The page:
When my oldest son was 8, we invited some friends over to our home to dissect a fetal pig.
While there were a few “gross!” comments, by and large, the kids were very attentive and interested. Since my background’s in biology, I was able to point out all the various internal parts of the pig and what each part did. It was a very fun, interactive afternoon of learning.
Sadly, a lot of homeschool parents don’t see the value of this kind of hands-on learning—or at least they don’t think it’s worth the cost of the supplies.
But the value of tactile learning—also called kinesthetic learning—cannot be overstated. Kids who learn by doing are more likely to remember that experience because they’re fully engaged in the topic.
So instead of cutting lab science experiences from the curriculum, we want to share ways you can save money on quality science supplies.
Types of Science Supplies You Might Need
Depending on your kid’s age and their science curriculum, there are different science supplies you might need to have on hand for the school year.
For younger kids, that might include simpler items like beginner microscopes, telescopes, science kits, science “toys,” rockets, or nature guide books.
For older kids, you might need better quality microscopes and telescopes, dissecting kits, Petri dishes, Bunsen burners, etc.
7 Tips for Saving Money on Science Supplies
1. Use Items from Around the House
Believe it or not, many science supplies might already be sitting around your house. Before you start buying science supplies, think about how you can use items you already own.
You might, for example, have safety goggles in the garage, or canning jars in the basement, or baking soda in the kitchen. Instead of bunsen burners, can you use your stovetop? Many “science” supplies can be substituted for regular items you already have around the house.
2. Store Discounts
One easy way to save money on science supplies for homeschooling is to wait until just after the public schools starts in the fall. Many stores deeply discount school supplies to clear out inventory.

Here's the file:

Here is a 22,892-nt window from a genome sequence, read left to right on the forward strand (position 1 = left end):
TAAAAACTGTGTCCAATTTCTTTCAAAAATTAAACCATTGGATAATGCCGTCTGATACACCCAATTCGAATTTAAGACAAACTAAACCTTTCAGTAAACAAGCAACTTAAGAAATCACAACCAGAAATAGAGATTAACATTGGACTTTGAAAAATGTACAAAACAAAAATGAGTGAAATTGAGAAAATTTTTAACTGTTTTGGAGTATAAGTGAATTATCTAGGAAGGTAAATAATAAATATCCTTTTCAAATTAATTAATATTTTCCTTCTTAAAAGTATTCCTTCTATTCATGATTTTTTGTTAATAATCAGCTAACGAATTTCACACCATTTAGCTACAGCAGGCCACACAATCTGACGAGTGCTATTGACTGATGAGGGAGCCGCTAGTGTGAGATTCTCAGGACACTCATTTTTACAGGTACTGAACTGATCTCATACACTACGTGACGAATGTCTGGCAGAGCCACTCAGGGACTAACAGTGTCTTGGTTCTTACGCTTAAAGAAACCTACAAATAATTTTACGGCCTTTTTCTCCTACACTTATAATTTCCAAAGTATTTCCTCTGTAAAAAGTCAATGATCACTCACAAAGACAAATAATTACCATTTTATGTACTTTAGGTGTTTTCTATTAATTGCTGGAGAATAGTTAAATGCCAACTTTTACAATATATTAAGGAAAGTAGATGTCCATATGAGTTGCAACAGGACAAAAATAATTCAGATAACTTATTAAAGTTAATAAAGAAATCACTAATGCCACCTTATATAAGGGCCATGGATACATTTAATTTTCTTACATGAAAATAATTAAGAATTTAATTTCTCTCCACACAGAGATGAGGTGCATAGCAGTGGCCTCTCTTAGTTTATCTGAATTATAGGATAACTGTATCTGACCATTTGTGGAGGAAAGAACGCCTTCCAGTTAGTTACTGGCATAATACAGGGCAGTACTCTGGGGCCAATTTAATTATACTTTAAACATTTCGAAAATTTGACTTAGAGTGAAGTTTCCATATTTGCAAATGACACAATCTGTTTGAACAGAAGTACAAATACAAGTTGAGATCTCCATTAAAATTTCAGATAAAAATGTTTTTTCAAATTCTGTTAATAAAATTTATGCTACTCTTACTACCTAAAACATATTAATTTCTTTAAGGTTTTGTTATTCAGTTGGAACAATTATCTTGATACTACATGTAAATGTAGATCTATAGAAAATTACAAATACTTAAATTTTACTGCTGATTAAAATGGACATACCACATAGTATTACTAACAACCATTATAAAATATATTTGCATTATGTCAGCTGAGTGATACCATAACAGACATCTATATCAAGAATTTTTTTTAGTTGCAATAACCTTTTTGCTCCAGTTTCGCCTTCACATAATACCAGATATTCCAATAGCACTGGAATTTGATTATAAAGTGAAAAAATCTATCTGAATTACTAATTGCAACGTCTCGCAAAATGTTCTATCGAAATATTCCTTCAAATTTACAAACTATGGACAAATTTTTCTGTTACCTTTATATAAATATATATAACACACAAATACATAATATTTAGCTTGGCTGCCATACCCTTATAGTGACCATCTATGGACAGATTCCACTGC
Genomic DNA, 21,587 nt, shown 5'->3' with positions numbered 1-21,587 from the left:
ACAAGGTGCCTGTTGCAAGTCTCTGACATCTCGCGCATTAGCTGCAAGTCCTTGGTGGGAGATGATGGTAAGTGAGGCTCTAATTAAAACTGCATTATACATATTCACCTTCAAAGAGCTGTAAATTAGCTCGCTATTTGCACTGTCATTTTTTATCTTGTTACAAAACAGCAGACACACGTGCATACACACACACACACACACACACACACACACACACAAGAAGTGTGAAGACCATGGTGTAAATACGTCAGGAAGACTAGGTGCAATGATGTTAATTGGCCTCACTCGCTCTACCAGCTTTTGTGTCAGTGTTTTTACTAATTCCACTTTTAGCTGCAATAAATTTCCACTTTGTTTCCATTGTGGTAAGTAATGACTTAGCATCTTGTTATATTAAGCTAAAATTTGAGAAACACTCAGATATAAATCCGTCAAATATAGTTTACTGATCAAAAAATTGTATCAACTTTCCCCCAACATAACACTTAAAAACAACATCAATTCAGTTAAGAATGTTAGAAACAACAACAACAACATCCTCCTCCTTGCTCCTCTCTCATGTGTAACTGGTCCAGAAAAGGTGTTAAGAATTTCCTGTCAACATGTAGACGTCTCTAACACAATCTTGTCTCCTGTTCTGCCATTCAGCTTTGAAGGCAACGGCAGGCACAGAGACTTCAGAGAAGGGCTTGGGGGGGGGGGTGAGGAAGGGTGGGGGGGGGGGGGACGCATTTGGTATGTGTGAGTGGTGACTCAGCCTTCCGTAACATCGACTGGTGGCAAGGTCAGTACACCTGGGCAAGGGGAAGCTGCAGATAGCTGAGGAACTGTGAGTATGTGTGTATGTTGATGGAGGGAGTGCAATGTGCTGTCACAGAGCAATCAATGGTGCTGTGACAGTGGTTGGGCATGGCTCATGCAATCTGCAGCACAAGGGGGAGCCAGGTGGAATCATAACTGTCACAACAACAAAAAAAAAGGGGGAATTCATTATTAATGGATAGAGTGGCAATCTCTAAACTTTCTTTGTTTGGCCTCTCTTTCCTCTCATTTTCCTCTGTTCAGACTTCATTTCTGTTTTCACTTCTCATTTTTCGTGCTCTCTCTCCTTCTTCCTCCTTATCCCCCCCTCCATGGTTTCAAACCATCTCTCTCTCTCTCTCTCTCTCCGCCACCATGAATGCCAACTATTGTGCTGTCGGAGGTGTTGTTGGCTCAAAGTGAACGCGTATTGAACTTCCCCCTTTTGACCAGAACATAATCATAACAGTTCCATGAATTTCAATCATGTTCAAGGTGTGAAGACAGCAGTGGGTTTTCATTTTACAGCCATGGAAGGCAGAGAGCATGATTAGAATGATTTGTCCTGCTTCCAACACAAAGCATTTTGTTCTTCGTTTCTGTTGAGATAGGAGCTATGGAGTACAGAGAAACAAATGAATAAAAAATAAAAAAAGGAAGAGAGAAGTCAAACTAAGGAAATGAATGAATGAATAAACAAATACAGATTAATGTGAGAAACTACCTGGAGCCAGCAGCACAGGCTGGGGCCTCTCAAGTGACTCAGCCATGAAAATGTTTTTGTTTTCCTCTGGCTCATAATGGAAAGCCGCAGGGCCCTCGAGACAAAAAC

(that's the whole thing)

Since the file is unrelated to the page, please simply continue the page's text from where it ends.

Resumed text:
Another way to get discounts at the store is with teacher discounts. You might have to be bold and ask the stores about it, but many stores offer teacher discounts to homeschool parents.
3. Garage Sales, Secondhand Stores, and Thrift Stores
Make sure you have a list of the science supplies you need when you head to garage sales or thrift stores, and you might get lucky and find things like binoculars, digital scales, and other secondhand equipment for your homeschool science labs.
4. Amazon, eBay, or Discount Websites
eBay is great for hunting for the perfect deals for science supplies. I also love using Amazon around Thanksgiving (Black Friday through Cyber Monday) for good deals on homeschool supplies.
There are some great websites out there that sell homeschooling resources besides Amazon and eBay to help with saving money on science supplies. Be sure to check out some of these websites:
Plan your schedule ahead so you can check out these websites around Thanksgiving to take advantage of additional Black Friday sales.
5. Borrow from Your Local Library
Many local libraries will loan out microscopes or other non-consumable equipment for a period of time. Contact your local library to see if they have science supplies you need and what their borrowing policy is.
6. Split the Costs or Trade Science Supplies with Other Homeschooling Families
Do you know other homeschool families? One of the things I love about our local homeschool community is how much everyone is eager to help one another.
Whether you’re part of a homeschool co-op or just know a few other homeschooling families, see if some families would be interested in purchasing some of the more expensive non-consumable science supplies together like microscopes, scales, or telescopes.
If it makes you uncomfortable to split the costs of science supplies with other homeschooling families, consider talking to your homeschool community about some sort of trading, borrowing, or swapping deal.
Whatever you decide, be sure to have discussions about ownership, maintenance costs, and other responsibilities. With proper communication, it’s possible to save a good amount of money on homeschool science supplies.
7. See if Your Curriculum Provider Offers Discount Opportunities
Many curriculum providers work with science supply distributors to secure discounts on lab supplies. If you’re using a specific curriculum, be sure to check with your curriculum provider.
For instance, with our course, Experience Biology we do a lot of labs throughout the year because we believe nothing can replace that hands-on learning. We’ve also negotiated discounts with science supply distributors that are available just for our students!
Saving Money on Science Supplies
Science supplies can add up quickly, but with some work and planning, it’s possible to cut costs! Don’t underestimate the importance of this piece of your kids’ education. Make it a part of your homeschool budget.
How have you saved money on science supplies? Be sure to share with us in the comments!
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